Hyperglycinemia, isolated nonketotic

Overview

Type of disease: Rare conditions

Nonketotic hyperglycinemia is a condition in which there is too much of the amino acid glycine in the body. Amino acids are the building blocks that make up proteins, which help your body perform all of its functions. Glycine usually helps send signals within the brain. In this condition, the protein that breaks down glycine does not work the way it should, so there is a buildup of glycine in the brain.

Nonketotic hyperglycinemia is a genetic condition caused by a change in one of three genes: AMT, GLDC, or GCSH. This condition is passed down from parent to child in an autosomal recessive manner, which means one mutation (changed gene) from each parent is inherited in order to cause symptoms. A person with only one mutation is called a carrier because they “carry” one changed copy of the gene. Carriers usually show no signs or symptoms of the condition. If both parents are carriers, each of their children has a one in four chance (25%) of having the condition and a 50/50 chance of being a carrier.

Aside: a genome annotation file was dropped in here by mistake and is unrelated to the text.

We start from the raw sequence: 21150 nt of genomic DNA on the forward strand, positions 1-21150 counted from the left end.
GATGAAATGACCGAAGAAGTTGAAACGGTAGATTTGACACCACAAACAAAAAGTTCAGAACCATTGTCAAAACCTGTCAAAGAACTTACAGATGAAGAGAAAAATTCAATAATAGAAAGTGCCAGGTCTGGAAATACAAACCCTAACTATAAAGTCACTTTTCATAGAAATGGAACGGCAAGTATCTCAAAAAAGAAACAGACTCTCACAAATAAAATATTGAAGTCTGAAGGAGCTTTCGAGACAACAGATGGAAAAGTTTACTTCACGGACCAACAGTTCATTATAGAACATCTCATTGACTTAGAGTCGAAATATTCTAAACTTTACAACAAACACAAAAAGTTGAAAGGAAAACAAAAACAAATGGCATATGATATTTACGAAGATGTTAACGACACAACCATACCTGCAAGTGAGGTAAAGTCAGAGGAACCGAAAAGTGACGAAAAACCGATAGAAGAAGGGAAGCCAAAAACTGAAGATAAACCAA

Symptoms of nonketotic hyperglycinemia usually appear during infancy or early childhood. Symptoms include a lack of energy, problems feeding, low muscle tone, jerking movements, trouble breathing, seizures, and intellectual disability. Doctors can diagnose this by looking at levels of glycine in the blood, brain, and spinal fluid, looking at images of the brain, and evaluating development. Individual symptoms of the condition, like seizures and swallowing problems, can be treated. Medications may also be used to lower the levels of glycine in the blood. The outcome for individuals with nonketotic hyperglycinemia varies depending on how severe the symptoms are. Usually, patients that develop the condition right after birth or as infants have severe outcomes.

If you or a family member has been diagnosed with nonketotic hyperglycinemia, talk with your doctor about the most current treatment options.

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